Coldwater bass fishing can result in either feast or famine for many anglers. Bass are going to always bite less often in cool water but it also can be the time of year the big ones seem to be caught! Bass are cold-blooded by nature so their activity levels are directly impacted by climate changes. As water temperature rises the metabolism in coldblooded animals (like bass) will speed up appetite and feeding activity. Fish are moving faster and further in pursuit of food, anything they can do to keep that motor running.
In cooler water, Bass are much slower and tend to feed less. While you're less likely to run into an aggressive bass in cold water, that does not mean you can't catch the big ones! Here are 5 of the top cold water lures to help you increase your chances at a big one while you're freezing your tail off.
The jerkbait is a staple of cold water fishing for smallmouth and largemouth anglers alike. Baitfish will suspend in the water column during cold weather which makes a jerkbait a perfect choice for mimicking the forage bass are keying in on. While fishing slow can be painfully boring for some, make sure to use increased pause length between your jerks in cold water to increase your bite percentage. The neutral buoyancy of a jerkbait puts off a subtle motion when at rest and this can be what triggers a bite.
Target areas like main lake points, shoals, or bluff walls and if you see notice birds diving make sure to give that area a try, they’re likely feeding on the fish you're trying to mimic.
2) Lipless Crankbaits
Explore Lipless Crankbaits
Lipless crankbaits are loud, versatile, easy to fish, and have a tight wobbling action which is perfect for winter bassing. Use it as a tool to cover water and find active fish, it works exceptionally well in or around grass, try ticking the tops of green weeds or ripping it through grass patches. In cooler water make sure to find lively grass. Fish relate to vegetation all year. This is true especially during the winter months when oxygenated water can be hard to find.
Use a slow steady retrieve and once you feel your bait hit grass rip it out hard, this is usually when the bite is triggered. Another good option is the ‘Yo-Yo’ technique which involves raising a bait off the bottom and then slowly letting it fall back down. The fluttering action during the fall resembles a dying baitfish that fish love the feed on!
3) Soft Plastic Grubs & Swimbaits
Slow rolling a grub or small swimbait on a ⅛-¼ oz jig head is extremely versatile during the winter months. Every predatory fish you target is going to eat minnows at some point so providing an offering that resembles the forage they are feeding on just makes sense.
Try matching the hatch to the best of your ability in clear water and if you’re fishing stained water try using bright and vibrant colors for added flair.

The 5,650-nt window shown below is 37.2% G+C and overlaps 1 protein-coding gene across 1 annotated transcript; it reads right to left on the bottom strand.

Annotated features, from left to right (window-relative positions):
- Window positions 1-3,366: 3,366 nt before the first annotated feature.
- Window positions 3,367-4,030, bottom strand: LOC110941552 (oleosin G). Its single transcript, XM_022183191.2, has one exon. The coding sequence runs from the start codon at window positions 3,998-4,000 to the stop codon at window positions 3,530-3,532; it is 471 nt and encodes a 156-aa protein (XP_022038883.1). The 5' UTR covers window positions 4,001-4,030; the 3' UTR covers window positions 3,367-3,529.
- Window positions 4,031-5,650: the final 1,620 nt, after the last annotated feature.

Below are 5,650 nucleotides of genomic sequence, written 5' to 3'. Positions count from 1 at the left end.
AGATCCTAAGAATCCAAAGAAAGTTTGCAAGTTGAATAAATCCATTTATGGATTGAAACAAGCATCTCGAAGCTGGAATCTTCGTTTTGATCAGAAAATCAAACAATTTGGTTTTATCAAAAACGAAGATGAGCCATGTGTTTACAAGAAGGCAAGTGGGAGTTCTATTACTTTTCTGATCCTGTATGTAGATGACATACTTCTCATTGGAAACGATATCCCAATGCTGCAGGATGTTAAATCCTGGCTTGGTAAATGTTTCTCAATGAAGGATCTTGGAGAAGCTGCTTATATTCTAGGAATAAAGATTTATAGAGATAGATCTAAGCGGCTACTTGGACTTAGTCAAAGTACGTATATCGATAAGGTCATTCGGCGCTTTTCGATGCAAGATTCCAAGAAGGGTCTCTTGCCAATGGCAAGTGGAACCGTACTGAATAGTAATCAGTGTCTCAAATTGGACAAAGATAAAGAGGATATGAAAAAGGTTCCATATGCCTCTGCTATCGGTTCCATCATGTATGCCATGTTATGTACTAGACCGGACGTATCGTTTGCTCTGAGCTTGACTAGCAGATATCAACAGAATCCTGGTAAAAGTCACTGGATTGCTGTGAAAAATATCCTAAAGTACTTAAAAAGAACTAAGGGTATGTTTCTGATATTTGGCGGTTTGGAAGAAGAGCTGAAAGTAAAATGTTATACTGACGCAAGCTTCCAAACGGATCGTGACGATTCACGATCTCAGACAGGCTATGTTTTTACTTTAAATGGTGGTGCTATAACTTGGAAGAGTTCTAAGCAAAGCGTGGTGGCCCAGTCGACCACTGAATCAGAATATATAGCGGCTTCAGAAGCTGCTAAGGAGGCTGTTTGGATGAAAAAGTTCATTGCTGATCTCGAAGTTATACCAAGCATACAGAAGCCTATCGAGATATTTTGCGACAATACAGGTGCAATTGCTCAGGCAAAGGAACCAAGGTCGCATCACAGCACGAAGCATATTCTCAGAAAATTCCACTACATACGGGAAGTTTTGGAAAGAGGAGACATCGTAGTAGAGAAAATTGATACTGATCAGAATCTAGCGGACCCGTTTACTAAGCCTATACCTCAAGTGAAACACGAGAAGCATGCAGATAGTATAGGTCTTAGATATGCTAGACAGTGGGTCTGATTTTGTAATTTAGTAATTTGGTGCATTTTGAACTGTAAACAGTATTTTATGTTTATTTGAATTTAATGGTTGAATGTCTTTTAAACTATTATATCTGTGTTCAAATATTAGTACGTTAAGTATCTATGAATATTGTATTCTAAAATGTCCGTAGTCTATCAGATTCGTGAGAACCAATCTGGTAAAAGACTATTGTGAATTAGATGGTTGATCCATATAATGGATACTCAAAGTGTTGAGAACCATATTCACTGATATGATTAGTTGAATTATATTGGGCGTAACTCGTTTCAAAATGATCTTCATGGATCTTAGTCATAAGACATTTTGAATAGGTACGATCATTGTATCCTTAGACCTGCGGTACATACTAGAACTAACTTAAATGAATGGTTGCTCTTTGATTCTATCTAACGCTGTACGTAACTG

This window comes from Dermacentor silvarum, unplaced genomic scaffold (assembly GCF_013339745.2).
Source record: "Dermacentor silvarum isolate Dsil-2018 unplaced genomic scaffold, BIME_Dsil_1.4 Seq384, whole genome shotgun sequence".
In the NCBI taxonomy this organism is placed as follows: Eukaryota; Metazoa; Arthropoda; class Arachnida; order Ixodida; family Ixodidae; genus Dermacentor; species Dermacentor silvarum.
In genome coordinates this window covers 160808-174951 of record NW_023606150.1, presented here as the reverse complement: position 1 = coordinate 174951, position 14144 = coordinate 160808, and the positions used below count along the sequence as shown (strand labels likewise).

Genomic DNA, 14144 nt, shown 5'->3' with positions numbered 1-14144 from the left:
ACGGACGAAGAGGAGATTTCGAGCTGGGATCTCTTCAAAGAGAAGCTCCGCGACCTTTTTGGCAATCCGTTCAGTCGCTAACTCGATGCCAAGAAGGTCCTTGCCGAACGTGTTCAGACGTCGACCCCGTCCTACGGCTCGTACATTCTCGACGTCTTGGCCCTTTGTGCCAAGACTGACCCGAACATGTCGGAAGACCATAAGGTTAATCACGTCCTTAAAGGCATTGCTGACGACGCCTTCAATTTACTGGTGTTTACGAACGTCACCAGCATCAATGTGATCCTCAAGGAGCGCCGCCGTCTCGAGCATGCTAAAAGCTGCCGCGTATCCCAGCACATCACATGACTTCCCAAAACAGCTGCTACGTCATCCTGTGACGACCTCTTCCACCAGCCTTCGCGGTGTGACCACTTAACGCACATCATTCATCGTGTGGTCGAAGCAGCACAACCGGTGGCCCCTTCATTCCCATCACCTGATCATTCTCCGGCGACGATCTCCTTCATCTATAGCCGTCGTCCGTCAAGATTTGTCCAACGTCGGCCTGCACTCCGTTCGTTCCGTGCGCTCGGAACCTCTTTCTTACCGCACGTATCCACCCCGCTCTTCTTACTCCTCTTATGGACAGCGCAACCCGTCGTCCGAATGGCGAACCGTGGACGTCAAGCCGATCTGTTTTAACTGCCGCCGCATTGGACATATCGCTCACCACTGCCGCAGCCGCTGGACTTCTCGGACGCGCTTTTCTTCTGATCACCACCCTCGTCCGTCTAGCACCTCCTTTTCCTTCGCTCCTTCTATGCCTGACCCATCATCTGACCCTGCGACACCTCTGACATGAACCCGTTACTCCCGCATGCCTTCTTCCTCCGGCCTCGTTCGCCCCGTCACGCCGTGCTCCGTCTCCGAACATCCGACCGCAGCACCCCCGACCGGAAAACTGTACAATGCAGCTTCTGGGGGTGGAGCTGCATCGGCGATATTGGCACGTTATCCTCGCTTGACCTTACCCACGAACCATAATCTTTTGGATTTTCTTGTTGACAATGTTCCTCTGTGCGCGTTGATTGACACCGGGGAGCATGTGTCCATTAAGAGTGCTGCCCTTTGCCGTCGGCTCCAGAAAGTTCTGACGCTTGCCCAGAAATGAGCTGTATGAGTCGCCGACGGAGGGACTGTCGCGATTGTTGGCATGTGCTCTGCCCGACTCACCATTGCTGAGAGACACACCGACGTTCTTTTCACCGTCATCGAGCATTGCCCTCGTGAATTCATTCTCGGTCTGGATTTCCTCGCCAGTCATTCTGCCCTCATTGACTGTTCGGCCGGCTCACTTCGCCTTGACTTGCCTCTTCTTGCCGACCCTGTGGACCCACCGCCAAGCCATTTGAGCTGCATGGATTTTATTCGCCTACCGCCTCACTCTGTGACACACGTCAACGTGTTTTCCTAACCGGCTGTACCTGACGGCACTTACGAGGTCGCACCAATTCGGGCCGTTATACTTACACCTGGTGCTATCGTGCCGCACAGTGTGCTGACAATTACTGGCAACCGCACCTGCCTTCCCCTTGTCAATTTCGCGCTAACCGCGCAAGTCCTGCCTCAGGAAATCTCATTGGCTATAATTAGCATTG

The beauty of a grub or swimbait on a jig head is how versatile it is. From shallow flats to deep break lines, you can catch 'em with this simple set-up. Make a long cast and either let your bait fall to the bottom or the desired depth you're targeting and slowly retrieve the swimbait back to you with your rod tip pointed down. You can add intermittent pauses or jerks to trigger bites but a slow and steady retrieve always seems to work.
4) Flat Sided Crankbaits
Flat-sided crankbaits are one of the best cold-water power fishing options. They are sleek, easy to throw, and provide a lowkey wobbling action that is needed during the winter months. Most flat-sided cranks generally come without rattles which follows the 'less is more' approach you often see in cold water angling. Flat-sided cranks give you the ability to move quickly and cover ground while providing a subtle action. are a part of the reason this bait continually outperforms other cranks in cool water. Look for channel swings, turns, and laydowns that hold signs of life and continually fish these areas.
5) Blade Baits
Blade baits are a popular cold-water bait for smallmouth anglers in the great lakes region but it's also a low-key killer for fishing largemouth too. Look for areas where baitfish are concentrating like creek channels, swings, and rock to sand transitions. You can jig a blade bait vertically, cast it out, and slowly retrieve but my favorite method involves quickly jerking the blade bait which causes it to jump up from the bottom and quickly flutter back down.
I make a long cast out and let my bait fall on a slackline to the bottom. Then on a slightly slackline, I quickly jerk my wrist to get the blade bait to jump 2-3 feet off the bottom, after the bait is back on bottom I quickly repeat the process reeling up as I go to keep up with the moving lure. It's important to use a slightly slack line when snapping your blade bait. The snap on a slackline allows the bait to dart and flutter more irregularly upon retrieval which usually entices bites. Bites typically occur while the bait is actually sitting bottom so be alert if you feel added weight while setting up your next jig or snap because it may be the fish you're after!
Updated October 27th, 2021 at 5:56 AM CT